The Reference: Killed and tortured: Erdogan’s army targets Syrian refugees across the border
Syrians have been repeatedly killed by Turkey’s Gendarmerie border guards, as the regime of Turkish President Recep Tayyip Erdogan continues to strip the Syrians of their rights, amounting to crimes punishable by international law and considered war crimes.
The number of Syrian refugees killed by Turkish soldiers increased to 463 by the end of June, including 86 children under the age of 18 and 59 women, according to the Violations Documentation Center in Northern Syria.
Most observers had assumed that the Turkish policy towards displaced Syrians was the best among the countries of the region, as it provided them with basic services such as education and health for free, although it did not reach the level of the Europeans in dealing with refugees.
However, according to the testimonies of human rights activists, displaced Syrians and detainees of other nationalities trying to cross the border are discriminated against and treated poorly in Turkish border guard prisons, policies that can be described as systematic.
Those detained by the Turkish border guards did not receive any meals for two days of their detention and only drank faucet water from the bathrooms, while the prison guards took turns insulting and beating them for trivial reasons such as looking at the guards.
In the event that the displaced are not subjected to beatings or insults, they are treated as forced laborers. The Turkish soldiers choose young, strong-bodied detainees to do manual work at the border outposts, such as carrying equipment, transporting dirt or cleaning the floors.
A report by the Violations Documentation Center in Northern Syria also confirmed that the number of detainees wounded by gunshots or assaulted by the Turkish border guards rose to 494 people.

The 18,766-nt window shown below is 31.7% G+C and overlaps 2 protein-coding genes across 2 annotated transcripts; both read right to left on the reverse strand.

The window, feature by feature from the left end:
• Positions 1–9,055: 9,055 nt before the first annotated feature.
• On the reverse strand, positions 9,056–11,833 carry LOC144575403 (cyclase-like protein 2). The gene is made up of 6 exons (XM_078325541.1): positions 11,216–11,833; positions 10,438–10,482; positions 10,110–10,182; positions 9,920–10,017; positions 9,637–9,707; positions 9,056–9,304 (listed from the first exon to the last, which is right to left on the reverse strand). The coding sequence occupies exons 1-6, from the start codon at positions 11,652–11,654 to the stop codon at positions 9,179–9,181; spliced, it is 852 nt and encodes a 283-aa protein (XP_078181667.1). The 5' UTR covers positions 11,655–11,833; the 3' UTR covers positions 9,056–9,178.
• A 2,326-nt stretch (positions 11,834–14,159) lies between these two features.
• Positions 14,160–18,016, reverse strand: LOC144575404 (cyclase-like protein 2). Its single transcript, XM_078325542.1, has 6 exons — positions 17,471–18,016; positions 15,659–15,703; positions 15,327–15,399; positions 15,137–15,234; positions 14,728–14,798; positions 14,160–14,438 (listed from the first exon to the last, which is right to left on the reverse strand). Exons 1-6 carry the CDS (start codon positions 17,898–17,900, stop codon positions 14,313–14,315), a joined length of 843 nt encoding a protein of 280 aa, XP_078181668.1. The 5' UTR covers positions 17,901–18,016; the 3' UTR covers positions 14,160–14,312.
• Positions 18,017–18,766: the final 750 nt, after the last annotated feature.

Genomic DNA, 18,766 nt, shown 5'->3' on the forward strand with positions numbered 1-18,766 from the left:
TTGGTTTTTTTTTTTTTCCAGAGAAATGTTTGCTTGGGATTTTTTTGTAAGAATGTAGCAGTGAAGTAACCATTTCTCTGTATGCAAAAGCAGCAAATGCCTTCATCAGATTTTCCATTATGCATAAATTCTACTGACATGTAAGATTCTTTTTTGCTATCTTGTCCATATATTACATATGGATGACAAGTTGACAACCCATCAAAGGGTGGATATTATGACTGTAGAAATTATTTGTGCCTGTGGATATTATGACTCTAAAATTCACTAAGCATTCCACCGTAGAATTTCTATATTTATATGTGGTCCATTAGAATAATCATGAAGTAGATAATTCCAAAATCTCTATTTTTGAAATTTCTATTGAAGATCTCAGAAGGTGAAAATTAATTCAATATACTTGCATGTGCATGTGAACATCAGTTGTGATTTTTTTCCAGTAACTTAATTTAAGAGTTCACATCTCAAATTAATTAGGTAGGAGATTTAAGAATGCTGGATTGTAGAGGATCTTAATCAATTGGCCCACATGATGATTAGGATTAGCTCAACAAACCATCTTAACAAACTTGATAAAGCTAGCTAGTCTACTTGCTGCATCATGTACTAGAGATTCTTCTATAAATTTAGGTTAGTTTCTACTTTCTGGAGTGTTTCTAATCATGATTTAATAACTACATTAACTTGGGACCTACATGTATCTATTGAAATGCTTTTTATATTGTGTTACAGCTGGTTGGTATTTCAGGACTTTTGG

The Violations Documentation Center in Northern Syria was also able to collect data in June that included the killing of a child and the wounding of 10 others who were trying to cross the Turkish border to flee from the ongoing war in Idlib and Aleppo. An elderly man also lost his life as a result of his injury after Turkish forces bombed his house in Tal Rifaat.
The Syrian Observatory for Human Rights monitored the Turkish Gendarmerie torturing eight Syrian citizens from Idlib, beating them brutally for four consecutive hours before taking them back to Syrian territory the next day.
The Turkish Gendarmerie’s crimes violate international laws, conventions and guidelines aimed at protecting refugees that were adopted in 1951 when the United Nations General Assembly approved the Convention Relating to the Status of Refugees.
In the event of an international armed conflict, citizens of a country fleeing hostilities and settling in the enemy’s country are to enjoy protection under the Fourth Geneva Convention, on the basis that they are foreigners residing in the territory of a party to the conflict. This convention requires the host country to provide refugees with preferential treatment and to refrain from treating them on the basis of their nationality without enjoying the protection of any government.
The Second Protocol (Article 17) also prohibits the forcible transfer of civilians, as it is not permissible to order their deportation except on an exceptional basis, which was stipulated in Article 7 of the Statute of the International Criminal Court, which considers the forcible transfer of a population as a crime against humanity.
As for ensuring the protection of women refugees, it requires not only adherence to the 1951 Convention and its protocols, but also commitment to other international instruments that provide a framework of international human rights standards for carrying out protection and assistance activities related to women refugees.